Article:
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Colour co-ordinated books:
never thought I would

It's been a productive bank holiday. Time at home to hang around at home, tidying, sorting and making things look pretty. Last weekend I finally painted the shelves I had built in my hall over two years ago. When it came to filling them with books, I was inspired by a book that recently arrived through my door...

At first glance, Books Make a Home, by Damian Thompson (Ryland Peters & Small, see left) seemed a bit extra. A whole book about, well, books, and how to display them... really?

But it's quite a nice book, in fact – with some inspiring ideas, such as using salvaged doors, halved, as shelves, making book 'blocks' (four towers of tomes, pushed together and positioned at 90-degree angles to show off the spines), and books used as a prop for a battered old wooden drawer to sit on top of, with colourful jewellery spilling out. However...

... there was one page that kept catching my eye (right): colour co-ordinated books were something other people, more disciplined and design purist than me did. But I kept flicking back to the page... and finally committed to the idea. It just looks so slick, it seemed worth the effort.

So over a couple of days, I went from this:

To this!

And it was HARD work. First, there's the issue of categorising your books. Elsewhere in the house, books are sorted – very loosely – by type. All those old literary theory textbooks from college that I might just need again (but let's skip over my hoarding issues for now) would be grouped together; books by the same author; vintage Penguins (actually, they'd still work in the orange section if they weren't happily living on some other shelves). But with colour co-ordination, you have to let go of all that, and it feels a bit wrong.

One nice surprise was that in mixing things up so radically, I re-discovered heaps of beloved books I'd forgotten I had (like the only other Iris Murdoch book I own, which I'm looking forward to reading for the first time, and the book about the French wind artist, ahem, Le Petomene (if you speak the language you'll understand his unusual instrument).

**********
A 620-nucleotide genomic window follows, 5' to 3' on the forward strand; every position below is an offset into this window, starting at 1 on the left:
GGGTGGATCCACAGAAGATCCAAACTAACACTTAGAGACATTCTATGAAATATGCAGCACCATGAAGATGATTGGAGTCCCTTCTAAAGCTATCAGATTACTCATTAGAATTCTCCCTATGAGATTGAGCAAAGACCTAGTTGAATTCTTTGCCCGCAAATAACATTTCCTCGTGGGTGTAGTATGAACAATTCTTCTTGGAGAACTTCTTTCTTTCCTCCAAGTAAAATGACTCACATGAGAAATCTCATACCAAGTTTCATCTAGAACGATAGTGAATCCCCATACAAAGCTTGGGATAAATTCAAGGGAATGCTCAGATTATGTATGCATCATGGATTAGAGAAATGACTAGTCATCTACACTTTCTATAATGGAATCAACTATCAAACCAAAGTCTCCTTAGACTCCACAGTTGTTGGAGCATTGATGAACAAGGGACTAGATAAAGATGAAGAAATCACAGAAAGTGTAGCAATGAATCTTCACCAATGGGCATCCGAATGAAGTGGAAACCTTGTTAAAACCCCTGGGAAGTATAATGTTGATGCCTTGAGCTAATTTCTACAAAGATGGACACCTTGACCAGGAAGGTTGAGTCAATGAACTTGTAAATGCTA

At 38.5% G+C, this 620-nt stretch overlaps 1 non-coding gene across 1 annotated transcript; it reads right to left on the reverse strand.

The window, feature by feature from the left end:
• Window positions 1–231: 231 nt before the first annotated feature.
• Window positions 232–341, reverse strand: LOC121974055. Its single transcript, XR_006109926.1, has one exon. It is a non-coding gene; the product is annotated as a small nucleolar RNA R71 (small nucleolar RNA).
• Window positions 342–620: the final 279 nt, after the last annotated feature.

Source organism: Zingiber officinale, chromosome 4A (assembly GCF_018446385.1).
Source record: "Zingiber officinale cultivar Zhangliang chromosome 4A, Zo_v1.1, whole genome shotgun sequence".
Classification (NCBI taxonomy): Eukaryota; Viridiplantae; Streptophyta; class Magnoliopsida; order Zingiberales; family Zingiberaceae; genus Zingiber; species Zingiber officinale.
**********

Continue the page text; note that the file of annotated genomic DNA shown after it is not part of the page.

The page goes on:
Sorting which colours went next to which was tricky. In the end I went for a rainbow theme at the top; moving from violets (and some gratuitous pinks) into greys, whites, off-whites and – for the bottom shelf – a row of neat, anchoring black.

Unusually, I have a very ancient light-switch on the side of the shelves (I got the electrician to move it there from the wall rather than put it on another wall when the shelves were built because I like it so much and wanted it to stand out). Now the wood is all freshly painted, it's come into its own – so I thought I'd decorate it with this lovely lead horse, below, that my friend Camilla gave me last week.

And books alone, I think, are dull. I always like to throw in some ornaments. The ones above are probably a bit more sophisticated than this one (though, admittedly, there is a twee, technicolour picture of a dog...). But I love my mini Run DMC!

Hapshash takes a trip – Nigel Waymouth exhibition

I appropriated this love-it-hate-it Sixties print from my parents' house many years ago. It's the most unlikely thing for them to ever have owned – but I guess even parents were young once. I've always had it on the wall in my bedrooms because it's a bit saucy – though it took a while to notice quite how suggestive it was. 

Strange and kinky as it is, I've really grown to love it. This week, I got sent some preview images from a new exhibition of Sixties art at the Idea Generation Gallery; Hapshash Takes a Trip, featuring the work of Nigel Waymouth. 

Waymouth was one half of the legendary design duo Hapshash & the Coloured Coat (the other half was Michael English). The duo's psychedelic posters were commissioned by the music venue the UFO Club, to promote live performances by the likes of Pink Floyd, Procol Harum and Jeff Beck. The pair met when Waymouth designed the shop-front for English's Granny Takes a Trip boutique on the King's Road. They also famously designed record covers for the Who, among others.